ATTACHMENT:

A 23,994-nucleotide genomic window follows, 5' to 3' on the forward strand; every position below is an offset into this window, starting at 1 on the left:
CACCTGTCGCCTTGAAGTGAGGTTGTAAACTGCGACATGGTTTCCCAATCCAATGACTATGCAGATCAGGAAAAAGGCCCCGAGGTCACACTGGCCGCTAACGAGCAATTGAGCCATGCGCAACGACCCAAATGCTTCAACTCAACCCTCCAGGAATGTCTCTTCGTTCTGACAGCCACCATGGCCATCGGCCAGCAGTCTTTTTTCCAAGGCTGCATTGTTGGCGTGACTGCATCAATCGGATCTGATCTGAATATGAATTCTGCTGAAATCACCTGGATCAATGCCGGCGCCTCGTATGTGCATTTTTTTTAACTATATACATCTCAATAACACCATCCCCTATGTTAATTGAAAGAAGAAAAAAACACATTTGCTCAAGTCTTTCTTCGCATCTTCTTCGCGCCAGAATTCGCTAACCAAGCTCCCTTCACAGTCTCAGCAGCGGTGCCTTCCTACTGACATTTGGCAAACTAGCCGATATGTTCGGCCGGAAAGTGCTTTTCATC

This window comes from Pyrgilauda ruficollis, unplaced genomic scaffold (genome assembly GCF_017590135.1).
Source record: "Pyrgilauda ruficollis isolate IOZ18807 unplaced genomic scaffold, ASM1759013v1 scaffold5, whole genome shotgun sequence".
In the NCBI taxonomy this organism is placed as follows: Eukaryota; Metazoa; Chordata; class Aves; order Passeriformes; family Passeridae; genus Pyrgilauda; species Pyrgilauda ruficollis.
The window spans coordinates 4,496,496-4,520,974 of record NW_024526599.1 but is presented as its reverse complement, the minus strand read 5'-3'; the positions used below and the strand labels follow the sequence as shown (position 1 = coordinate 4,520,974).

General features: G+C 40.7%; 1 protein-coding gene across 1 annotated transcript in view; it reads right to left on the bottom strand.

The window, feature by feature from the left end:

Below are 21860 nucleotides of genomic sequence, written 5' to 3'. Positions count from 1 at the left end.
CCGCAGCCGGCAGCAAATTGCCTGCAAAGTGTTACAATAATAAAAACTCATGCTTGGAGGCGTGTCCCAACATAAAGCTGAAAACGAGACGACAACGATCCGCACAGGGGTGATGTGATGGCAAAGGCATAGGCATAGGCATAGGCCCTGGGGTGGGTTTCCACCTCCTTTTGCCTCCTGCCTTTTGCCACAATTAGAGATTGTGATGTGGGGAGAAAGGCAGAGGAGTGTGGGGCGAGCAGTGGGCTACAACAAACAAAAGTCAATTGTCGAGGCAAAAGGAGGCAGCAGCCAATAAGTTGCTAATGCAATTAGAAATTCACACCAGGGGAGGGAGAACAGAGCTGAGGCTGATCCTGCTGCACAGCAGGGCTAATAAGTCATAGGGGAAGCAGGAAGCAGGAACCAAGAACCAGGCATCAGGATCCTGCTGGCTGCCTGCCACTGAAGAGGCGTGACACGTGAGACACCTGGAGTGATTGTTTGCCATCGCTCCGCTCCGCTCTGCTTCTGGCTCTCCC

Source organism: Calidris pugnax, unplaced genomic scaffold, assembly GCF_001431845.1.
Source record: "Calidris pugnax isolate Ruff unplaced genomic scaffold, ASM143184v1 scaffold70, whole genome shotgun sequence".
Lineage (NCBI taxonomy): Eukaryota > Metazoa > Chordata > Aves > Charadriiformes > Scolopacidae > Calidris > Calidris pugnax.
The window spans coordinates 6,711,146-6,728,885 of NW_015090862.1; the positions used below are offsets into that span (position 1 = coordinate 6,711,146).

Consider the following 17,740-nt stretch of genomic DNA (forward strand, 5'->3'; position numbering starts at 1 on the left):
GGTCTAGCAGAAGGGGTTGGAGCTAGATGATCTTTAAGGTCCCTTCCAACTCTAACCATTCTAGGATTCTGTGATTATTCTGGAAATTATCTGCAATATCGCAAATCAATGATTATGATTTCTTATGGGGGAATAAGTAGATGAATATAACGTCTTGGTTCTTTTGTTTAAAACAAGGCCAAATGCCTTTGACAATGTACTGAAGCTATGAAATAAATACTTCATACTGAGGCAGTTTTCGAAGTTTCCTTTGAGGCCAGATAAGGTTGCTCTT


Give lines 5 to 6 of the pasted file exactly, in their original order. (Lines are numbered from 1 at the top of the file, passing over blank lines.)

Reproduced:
In the NCBI taxonomy this organism is placed as follows: Eukaryota; Metazoa; Chordata; class Aves; order Passeriformes; family Passeridae; genus Pyrgilauda; species Pyrgilauda ruficollis.
The window spans coordinates 4,496,496-4,520,974 of record NW_024526599.1 but is presented as its reverse complement, the minus strand read 5'-3'; the positions used below and the strand labels follow the sequence as shown (position 1 = coordinate 4,520,974).